The five excellent short stories on offer here all follow a similar theme; insanity. Characters who are ‘on the verge’ are always fascinating to me. A protagonist or antagonist who’s mental state makes them unpredictable is always a great hook, especially in a horror story. Phil Sloman has done a superb job here of luring you into a world of the unhinged, and once inside he just dares you to read on.
After the first couple of stories I knew exactly what I was in for; intriguing tales with more twists than a bunch of decaying lemons gyrating in a 60s dance hall. These short stories do exactly what a short story should do; have you yearning to reach the conclusion and being entirely satisfied once you’re there. And making you feel a little bit creeped out.
The collection starts with the title track, Broken on the Inside, where Kira undergoes an operation for an unnamed ailment. This state of the art treatment involves nano-technology but, of course, it comes with a price, and not a financial one. The implant speaks to Kira’s mind, warning of potential dangers to her health. These warnings seem a little extreme, like an over-the-top parent, something she certainly doesn’t have in real life.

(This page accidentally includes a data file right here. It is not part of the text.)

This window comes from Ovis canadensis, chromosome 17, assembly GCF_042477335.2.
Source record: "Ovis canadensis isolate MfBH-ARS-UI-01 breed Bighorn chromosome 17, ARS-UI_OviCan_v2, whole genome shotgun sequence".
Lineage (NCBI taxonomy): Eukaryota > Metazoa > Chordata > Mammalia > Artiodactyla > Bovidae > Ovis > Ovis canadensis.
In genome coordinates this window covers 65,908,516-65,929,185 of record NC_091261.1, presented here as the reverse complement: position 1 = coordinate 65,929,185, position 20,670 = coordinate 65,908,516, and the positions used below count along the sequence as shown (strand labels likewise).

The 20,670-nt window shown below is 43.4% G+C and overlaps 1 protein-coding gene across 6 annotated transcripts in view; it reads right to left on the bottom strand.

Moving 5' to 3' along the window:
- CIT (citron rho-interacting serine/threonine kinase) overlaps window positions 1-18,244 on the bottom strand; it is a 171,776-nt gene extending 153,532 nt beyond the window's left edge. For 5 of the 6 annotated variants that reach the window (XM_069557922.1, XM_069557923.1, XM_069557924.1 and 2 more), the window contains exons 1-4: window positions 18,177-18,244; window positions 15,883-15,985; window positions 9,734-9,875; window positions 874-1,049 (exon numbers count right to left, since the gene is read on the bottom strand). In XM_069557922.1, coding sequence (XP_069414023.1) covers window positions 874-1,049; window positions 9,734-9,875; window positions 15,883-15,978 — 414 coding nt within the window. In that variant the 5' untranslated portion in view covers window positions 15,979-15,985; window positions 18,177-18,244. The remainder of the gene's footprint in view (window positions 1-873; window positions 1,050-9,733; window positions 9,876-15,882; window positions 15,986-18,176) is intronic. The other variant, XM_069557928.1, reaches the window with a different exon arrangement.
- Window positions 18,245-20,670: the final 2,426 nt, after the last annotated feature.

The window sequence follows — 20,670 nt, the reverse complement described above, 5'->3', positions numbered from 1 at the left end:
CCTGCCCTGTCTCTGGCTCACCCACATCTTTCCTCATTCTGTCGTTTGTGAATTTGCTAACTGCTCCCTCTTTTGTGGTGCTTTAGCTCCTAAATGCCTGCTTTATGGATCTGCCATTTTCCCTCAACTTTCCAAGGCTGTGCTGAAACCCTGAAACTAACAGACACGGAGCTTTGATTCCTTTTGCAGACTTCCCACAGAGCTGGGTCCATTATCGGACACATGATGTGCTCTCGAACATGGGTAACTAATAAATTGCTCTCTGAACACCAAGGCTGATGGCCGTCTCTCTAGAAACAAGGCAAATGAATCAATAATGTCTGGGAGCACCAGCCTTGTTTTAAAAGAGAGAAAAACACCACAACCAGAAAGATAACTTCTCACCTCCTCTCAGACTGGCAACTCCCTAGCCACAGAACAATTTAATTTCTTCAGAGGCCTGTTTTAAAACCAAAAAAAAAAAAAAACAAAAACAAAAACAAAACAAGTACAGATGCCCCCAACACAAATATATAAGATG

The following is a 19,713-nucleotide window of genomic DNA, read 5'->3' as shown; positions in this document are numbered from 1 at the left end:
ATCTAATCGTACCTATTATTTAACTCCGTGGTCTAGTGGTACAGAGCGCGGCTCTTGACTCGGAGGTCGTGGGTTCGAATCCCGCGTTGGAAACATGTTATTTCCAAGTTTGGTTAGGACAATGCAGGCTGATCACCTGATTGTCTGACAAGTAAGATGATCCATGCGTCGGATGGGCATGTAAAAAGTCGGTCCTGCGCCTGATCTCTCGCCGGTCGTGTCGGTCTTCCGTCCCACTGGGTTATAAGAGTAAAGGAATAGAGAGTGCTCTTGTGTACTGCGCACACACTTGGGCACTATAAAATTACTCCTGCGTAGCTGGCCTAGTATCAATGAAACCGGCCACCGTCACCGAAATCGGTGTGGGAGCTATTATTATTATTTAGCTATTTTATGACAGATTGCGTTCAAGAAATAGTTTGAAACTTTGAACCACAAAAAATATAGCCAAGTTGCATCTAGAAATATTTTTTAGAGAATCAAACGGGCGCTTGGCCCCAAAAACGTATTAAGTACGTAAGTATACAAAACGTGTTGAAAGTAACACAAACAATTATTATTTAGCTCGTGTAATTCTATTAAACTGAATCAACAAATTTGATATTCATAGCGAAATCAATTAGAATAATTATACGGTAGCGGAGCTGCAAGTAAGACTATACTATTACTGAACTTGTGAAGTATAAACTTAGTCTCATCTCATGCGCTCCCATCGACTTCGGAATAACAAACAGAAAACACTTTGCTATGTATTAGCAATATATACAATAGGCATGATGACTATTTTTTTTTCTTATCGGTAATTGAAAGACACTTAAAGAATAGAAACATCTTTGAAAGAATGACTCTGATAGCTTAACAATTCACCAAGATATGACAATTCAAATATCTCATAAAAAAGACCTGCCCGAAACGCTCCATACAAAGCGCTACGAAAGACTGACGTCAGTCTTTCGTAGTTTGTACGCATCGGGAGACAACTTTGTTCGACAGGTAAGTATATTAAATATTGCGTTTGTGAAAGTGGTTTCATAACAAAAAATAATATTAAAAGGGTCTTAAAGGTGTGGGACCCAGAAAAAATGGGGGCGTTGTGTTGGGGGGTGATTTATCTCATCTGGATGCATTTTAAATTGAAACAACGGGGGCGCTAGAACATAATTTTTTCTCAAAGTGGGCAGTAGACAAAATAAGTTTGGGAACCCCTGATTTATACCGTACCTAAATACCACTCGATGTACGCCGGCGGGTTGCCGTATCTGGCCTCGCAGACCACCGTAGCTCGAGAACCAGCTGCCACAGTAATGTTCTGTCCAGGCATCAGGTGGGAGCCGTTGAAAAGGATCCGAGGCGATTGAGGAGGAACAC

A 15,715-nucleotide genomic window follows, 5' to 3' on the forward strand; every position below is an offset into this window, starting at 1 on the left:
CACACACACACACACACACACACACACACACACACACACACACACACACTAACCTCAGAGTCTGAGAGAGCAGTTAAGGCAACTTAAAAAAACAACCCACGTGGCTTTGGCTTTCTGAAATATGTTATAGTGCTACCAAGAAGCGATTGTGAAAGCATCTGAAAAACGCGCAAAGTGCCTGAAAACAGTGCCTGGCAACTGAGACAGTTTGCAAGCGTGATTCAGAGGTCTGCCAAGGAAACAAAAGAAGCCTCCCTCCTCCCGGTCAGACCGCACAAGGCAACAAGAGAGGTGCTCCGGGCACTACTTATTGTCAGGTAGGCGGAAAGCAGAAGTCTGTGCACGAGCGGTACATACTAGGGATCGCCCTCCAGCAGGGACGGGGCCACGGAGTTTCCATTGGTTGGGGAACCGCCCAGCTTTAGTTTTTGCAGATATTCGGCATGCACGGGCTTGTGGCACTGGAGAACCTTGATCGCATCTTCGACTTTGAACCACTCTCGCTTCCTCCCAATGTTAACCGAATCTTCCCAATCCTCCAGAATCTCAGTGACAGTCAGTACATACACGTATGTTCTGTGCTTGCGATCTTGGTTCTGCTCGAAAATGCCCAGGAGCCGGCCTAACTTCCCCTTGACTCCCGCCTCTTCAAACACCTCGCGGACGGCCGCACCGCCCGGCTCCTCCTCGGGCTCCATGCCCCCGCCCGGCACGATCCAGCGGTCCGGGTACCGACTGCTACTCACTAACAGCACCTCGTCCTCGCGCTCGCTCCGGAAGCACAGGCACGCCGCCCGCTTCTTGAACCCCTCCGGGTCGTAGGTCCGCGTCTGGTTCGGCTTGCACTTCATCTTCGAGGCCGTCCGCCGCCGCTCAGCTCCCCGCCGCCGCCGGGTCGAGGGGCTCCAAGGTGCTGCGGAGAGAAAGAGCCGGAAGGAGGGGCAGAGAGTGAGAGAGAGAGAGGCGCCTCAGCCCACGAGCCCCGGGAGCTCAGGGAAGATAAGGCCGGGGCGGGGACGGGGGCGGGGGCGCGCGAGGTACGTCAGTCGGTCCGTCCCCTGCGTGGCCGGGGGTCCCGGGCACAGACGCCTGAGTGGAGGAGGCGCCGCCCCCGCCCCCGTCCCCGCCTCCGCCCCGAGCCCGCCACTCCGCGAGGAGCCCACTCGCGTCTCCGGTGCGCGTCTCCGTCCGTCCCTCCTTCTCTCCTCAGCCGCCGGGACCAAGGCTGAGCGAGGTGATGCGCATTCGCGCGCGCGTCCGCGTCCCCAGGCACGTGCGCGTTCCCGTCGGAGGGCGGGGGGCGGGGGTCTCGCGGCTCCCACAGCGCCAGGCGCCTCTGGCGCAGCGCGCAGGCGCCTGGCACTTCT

As the story progresses Kira becomes increasingly angry at the voice in her head and constantly tells it to shut the hell up. But can it ever shut up, and what damage is this treatment actually doing to her and those around her?
Next up is another strange tale, Discomfort Food. Rebecca has done a bad thing. What’s worse is that her evening meal of fast food from the restaurant she works at, knows about it, too. Being mocked by food is quite a strange concept, but the way this is pulled off makes it seem, I don’t know, kind of normal? The interactions between Rebecca and her burger, chips, and onion rings make the food stand out like real characters themselves.
Of course as the story develops we discover what the bad thing is. And it’s bad. Really bad.
Paul is the protagonist of the next story, The Man Who Fed the Foxes. Paul is a lonely guy, his wife has left him and no one seems to care about him, except for the nosey busy-body neighbour, and even she’s just after the gossip. But Paul finds friendship in the most unlikely of places. His garden, once pristine, is now overgrown and home to the wild foxes he feeds every night. It seems they are all he has left. The ending to this story creeps up on you and then bam, smacks you with one hell of a twisted and ‘woah, what?’ ending.
Things turn a little icky in There Was an Old Man, where John swallows a fly. He soon convinces himself that the fly is alive and well inside him and goes to extreme lengths to rid his ageing body of this parasite. But he doesn’t swallow a spider, then a bird and so on; no, he takes things to the extreme. This one brought a few audible ‘eew’s from me I can tell you.
The collection is rounded off nicely by Virtually Famous. Without being as brutal and sickening as the other four, this one is definitely high on the weird and disturbing spectrum. Think virtual reality/celebrity culture gone insane. Doesn’t everyone just want to be famous?
So what an introduction to Phil Sloman this was. It got me aching for more. This is well worth your investment.
Categories: book review